But as they learn what their coach expects of them, the players have also had to learn a completely new system this season – Brown’s 3-4 defense.
One of the most important facets of the 2007 spring practices has been how Notre Dame’s defensive players will adjust to Corwin Brown’s 3-4 personnel scheme.
Brown said in his introductory press conference Jan. 19 that he has experience working with and coaching both a 3-4 and a 4-3 defense and would look at the personnel to determine which system he would implement. Early in the spring, Brown chose to revamp the Irish defense.
The most obvious change in the defense comes with the front seven. Rising fifth-year senior Trevor Laws, who started the last two seasons at defensive tackle in the 4-3 defense, made one of the most high-profile moves, switching to play on the end. Although the rest of the line is not set – and may not be set until August practices – one of the main competitors to play alongside Laws at nose tackle is sophomore Chris Stewart. Stewart entered Notre Dame as an offensive lineman, but made the switch to defense because he could best serve the team there. Stewart said Brown has been incredibly helpful with the transition.
“It basically is his defense, and he’s familiar with it,” Stewart said. “He knows a lot about how to play the position. Really a lot of technique things I need to work on.”
Stewart missed time earlier this spring with an ankle injury, but remains confident going into the Blue-Gold game as part of a continuing process of his move to defense.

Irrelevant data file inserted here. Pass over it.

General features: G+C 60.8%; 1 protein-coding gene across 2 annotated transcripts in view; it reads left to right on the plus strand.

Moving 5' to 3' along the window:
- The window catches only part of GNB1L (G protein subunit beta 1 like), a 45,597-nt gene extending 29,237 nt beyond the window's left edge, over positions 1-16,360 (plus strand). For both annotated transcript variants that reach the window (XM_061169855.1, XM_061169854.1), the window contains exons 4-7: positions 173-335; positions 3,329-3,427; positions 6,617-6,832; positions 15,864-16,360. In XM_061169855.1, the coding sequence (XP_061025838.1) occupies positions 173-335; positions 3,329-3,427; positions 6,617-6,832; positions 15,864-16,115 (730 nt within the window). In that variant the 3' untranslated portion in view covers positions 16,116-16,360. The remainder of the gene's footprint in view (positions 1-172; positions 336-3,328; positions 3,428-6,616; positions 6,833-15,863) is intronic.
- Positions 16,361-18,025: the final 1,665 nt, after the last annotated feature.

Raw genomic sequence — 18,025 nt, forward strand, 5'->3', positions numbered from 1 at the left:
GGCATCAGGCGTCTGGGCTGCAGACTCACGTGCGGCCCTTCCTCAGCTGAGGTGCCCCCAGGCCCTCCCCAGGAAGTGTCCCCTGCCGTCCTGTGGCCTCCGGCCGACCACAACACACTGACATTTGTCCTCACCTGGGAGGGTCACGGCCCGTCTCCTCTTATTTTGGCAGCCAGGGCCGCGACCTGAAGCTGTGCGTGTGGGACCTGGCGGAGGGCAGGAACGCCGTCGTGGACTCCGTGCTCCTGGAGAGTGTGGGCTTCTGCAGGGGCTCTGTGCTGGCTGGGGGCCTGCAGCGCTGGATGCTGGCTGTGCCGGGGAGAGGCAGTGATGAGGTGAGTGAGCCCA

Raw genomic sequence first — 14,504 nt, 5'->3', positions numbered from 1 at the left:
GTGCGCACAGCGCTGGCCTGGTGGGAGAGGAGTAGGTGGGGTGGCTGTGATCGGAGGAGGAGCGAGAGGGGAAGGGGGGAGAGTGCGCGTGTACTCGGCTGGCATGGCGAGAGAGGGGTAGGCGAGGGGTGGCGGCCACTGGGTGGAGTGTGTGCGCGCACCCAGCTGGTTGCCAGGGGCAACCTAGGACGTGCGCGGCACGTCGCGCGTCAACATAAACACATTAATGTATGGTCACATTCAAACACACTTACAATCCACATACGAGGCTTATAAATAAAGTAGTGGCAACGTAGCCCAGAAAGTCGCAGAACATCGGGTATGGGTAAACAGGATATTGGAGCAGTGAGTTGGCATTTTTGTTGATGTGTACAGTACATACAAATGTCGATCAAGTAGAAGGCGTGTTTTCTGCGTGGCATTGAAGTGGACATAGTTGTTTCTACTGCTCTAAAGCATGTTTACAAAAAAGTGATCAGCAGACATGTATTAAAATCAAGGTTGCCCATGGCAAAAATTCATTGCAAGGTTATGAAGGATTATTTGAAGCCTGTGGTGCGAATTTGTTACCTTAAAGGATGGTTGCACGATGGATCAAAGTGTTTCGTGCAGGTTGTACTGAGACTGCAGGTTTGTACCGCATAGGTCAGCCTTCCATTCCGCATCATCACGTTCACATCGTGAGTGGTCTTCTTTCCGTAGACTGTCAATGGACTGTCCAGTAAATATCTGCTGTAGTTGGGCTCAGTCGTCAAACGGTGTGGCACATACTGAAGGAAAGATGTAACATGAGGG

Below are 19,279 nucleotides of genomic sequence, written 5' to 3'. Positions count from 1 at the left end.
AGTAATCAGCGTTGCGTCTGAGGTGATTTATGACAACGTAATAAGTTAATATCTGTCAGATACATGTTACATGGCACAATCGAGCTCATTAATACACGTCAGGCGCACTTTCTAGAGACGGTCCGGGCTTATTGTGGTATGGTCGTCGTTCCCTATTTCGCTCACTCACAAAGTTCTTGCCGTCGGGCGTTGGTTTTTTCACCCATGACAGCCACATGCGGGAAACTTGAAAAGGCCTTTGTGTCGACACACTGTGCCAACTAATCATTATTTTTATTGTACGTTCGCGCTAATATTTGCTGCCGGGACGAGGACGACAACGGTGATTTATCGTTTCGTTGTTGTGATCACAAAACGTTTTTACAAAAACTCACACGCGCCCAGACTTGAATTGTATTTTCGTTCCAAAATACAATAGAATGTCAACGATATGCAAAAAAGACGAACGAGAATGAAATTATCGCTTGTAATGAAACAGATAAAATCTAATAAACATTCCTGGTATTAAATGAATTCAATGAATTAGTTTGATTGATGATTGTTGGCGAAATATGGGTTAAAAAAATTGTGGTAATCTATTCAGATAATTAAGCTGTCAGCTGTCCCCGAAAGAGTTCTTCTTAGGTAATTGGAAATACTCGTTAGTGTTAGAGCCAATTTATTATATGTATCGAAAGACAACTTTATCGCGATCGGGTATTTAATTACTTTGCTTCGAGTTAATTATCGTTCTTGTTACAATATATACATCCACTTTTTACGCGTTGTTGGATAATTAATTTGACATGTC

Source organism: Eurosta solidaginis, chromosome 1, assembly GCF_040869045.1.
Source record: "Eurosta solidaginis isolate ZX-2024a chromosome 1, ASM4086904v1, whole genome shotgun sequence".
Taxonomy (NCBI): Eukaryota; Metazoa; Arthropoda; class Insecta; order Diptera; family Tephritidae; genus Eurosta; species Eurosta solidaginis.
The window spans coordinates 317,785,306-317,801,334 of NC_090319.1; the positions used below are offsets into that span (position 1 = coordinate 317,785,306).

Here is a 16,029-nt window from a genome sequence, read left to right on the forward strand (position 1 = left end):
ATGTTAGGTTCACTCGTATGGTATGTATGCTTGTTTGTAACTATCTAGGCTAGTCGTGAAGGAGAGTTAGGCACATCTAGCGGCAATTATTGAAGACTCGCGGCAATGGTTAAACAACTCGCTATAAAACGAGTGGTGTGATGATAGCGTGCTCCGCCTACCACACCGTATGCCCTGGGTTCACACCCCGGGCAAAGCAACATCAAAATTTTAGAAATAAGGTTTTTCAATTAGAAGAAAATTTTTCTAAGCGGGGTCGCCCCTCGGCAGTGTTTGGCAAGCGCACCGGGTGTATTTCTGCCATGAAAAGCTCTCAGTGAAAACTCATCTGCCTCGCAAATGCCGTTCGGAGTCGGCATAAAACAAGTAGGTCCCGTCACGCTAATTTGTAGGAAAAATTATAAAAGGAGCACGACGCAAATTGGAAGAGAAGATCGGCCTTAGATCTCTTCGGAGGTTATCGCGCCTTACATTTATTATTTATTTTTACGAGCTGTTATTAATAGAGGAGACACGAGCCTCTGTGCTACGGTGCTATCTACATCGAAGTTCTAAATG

“Things like this take time. We’ll just see how it develops.” Stewart said. “I’m steadily making progress despite the setback. I think it will turn into a good move.”
The other major change is at the linebacker position. Although Notre Dame returns two backers this year – Maurice Crum, Jr. and Joe Brockington – they will have to learn how to operate with only three men in front of them.
The one part of the defense that has the least adjustment to make is the secondary. Zbikowski understands that as the rest of the defense changes, his job remains constant.
“Sometimes [the linebacker will] be wider, as opposed to [defensive ends] Vic [Abiamiri] or [Chris] Frome last year, who were down in the three. It’s just a different view for that,” he said. “But as a defensive back, you’re going to be playing the same coverage no matter what.”
Although schematically the secondary will not change much, Brown is focused on giving up fewer “explosives” – big plays caused by offensive skill players getting behind the defense – more than ever before.
“I think Coach Brown and the coaches have a different mindset. They’re just making it that certain things are unacceptable. And that’s definitely stuck in my mind,” Wooden said. “I could name on 100 fingers how many explosives we’ve given up since I’ve been here. And I’ve definitely been a part of them. That was never preached on like it is now.”
After watching his defense in the 3-4 all spring, Brown still knows there is work to be done.
“I am not satisfied right now and when I say I, I mean we as a staff,” he said. “We’re not satisfied – we’ve got work to do collectively. But there has been some progress.”
And with the experience and instruction he has, he would know.